Burma’s 2014 census found that roughly one third of the country’s population live in urban areas. Seventy percent of those people live in Rangoon.
People from across Burma continue to flock to the former capital, as well as Burma’s second city of Mandalay.
Economic and political reforms have only encouraged this pattern of mass urbanization.
Yet for many, hopes of a new job and a new life in the big city never come to fruition, leaving many living on the streets.
On this week’s episode of DVB Debate, panelists ask what must be done to house the homeless.
In 2013, the Burmese government began a programme providing low cost housing in Rangoon, where house prices have sored as a result of a sharp influx of foreign investment.
The Civil and Housing Department says it aims to provide options to poor families by constructing over forty thousand dwellings over the next four years.
Ko Ko Htwe, a construction company executive, suggested that the government needs to boost this plan by providing low cost loans to developers, as well as making more land available for the construction of low-cost housing.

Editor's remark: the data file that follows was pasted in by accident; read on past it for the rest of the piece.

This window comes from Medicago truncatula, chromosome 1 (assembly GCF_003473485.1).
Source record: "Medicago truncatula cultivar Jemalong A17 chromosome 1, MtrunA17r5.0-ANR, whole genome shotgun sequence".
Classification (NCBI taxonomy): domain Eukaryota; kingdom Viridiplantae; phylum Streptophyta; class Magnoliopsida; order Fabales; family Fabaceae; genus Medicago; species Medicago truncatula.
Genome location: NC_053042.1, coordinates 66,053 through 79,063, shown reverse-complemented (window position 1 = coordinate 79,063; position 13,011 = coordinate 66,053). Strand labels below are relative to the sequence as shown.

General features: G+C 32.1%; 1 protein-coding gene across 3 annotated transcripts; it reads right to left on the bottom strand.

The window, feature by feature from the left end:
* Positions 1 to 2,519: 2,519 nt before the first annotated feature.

However Mi Mi Tin, the director of the Civil and Housing Department, said that the government does not have the required land at its disposal.
“We need to buy the land from famers by giving them a reasonable amount of money.”
Rangoon parliamentarian U Kyaw insists that the programme is delivering low cost housing, he says that it is not necessarily affordable housing. He says the government constructions are still out of reach for those in need.
“It is very difficult for people at the grass roots to even dream of it.”
Join the debate in the comments section, or watch the full debate in Burmese at dvbdebate.net